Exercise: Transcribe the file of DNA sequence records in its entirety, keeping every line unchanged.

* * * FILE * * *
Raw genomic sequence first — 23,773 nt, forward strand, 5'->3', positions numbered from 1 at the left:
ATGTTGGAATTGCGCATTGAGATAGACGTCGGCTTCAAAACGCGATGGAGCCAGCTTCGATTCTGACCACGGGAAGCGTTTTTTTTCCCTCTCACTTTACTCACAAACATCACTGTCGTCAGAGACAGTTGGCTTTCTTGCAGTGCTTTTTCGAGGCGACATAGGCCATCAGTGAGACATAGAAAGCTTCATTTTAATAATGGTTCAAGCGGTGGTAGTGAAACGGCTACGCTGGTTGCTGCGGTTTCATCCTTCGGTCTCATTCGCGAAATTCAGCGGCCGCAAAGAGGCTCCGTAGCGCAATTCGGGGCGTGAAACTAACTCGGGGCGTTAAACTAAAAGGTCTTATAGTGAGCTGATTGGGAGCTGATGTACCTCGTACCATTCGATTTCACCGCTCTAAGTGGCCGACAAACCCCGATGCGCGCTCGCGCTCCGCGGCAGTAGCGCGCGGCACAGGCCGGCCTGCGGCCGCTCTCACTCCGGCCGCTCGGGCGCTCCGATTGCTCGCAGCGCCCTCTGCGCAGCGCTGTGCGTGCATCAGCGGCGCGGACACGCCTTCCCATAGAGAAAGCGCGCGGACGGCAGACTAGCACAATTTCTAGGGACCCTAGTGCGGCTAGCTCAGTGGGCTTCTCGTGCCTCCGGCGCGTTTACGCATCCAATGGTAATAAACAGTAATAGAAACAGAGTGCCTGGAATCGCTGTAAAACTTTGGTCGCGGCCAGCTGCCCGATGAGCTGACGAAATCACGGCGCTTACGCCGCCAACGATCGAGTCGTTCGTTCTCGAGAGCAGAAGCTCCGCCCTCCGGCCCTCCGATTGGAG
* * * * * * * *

Raw genomic sequence first — 23,773 nt, forward strand, 5'->3', positions numbered from 1 at the left:
ATGTTGGAATTGCGCATTGAGATAGACGTCGGCTTCAAAACGCGATGGAGCCAGCTTCGATTCTGACCACGGGAAGCGTTTTTTTTCCCTCTCACTTTACTCACAAACATCACTGTCGTCAGAGACAGTTGGCTTTCTTGCAGTGCTTTTTCGAGGCGACATAGGCCATCAGTGAGACATAGAAAGCTTCATTTTAATAATGGTTCAAGCGGTGGTAGTGAAACGGCTACGCTGGTTGCTGCGGTTTCATCCTTCGGTCTCATTCGCGAAATTCAGCGGCCGCAAAGAGGCTCCGTAGCGCAATTCGGGGCGTGAAACTAACTCGGGGCGTTAAACTAAAAGGTCTTATAGTGAGCTGATTGGGAGCTGATGTACCTCGTACCATTCGATTTCACCGCTCTAAGTGGCCGACAAACCCCGATGCGCGCTCGCGCTCCGCGGCAGTAGCGCGCGGCACAGGCCGGCCTGCGGCCGCTCTCACTCCGGCCGCTCGGGCGCTCCGATTGCTCGCAGCGCCCTCTGCGCAGCGCTGTGCGTGCATCAGCGGCGCGGACACGCCTTCCCATAGAGAAAGCGCGCGGACGGCAGACTAGCACAATTTCTAGGGACCCTAGTGCGGCTAGCTCAGTGGGCTTCTCGTGCCTCCGGCGCGTTTACGCATCCAATGGTAATAAACAGTAATAGAAACAGAGTGCCTGGAATCGCTGTAAAACTTTGGTCGCGGCCAGCTGCCCGATGAGCTGACGAAATCACGGCGCTTACGCCGCCAACGATCGAGTCGTTCGTTCTCGAGAGCAGAAGCTCCGCCCTCCGGCCCTCCGATTGGAG